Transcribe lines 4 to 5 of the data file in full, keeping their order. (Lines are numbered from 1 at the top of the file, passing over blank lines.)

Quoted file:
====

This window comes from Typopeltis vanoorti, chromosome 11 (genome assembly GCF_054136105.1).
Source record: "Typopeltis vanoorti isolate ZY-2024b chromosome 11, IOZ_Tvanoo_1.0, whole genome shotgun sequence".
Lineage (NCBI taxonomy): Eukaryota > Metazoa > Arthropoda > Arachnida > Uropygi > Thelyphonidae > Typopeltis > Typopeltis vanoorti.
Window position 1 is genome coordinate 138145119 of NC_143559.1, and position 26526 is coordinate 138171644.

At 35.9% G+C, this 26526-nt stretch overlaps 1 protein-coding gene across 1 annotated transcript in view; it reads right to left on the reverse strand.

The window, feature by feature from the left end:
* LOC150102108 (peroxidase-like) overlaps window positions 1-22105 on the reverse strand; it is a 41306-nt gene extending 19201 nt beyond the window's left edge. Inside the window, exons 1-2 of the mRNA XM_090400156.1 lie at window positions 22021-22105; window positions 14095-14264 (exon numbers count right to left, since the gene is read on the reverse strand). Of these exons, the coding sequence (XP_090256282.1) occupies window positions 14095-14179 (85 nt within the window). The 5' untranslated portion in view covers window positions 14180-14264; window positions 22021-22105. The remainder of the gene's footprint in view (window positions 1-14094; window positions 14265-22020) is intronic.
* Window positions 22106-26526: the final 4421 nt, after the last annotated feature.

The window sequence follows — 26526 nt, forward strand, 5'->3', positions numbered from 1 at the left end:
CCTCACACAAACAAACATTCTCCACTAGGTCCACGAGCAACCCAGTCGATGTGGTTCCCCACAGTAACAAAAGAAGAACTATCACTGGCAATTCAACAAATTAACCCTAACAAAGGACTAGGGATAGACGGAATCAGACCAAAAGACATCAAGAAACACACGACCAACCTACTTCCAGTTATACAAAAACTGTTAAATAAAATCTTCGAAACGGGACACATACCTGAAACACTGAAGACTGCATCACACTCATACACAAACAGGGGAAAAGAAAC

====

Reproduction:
Window position 1 is genome coordinate 138145119 of NC_143559.1, and position 26526 is coordinate 138171644.

At 35.9% G+C, this 26526-nt stretch overlaps 1 protein-coding gene across 1 annotated transcript in view; it reads right to left on the reverse strand.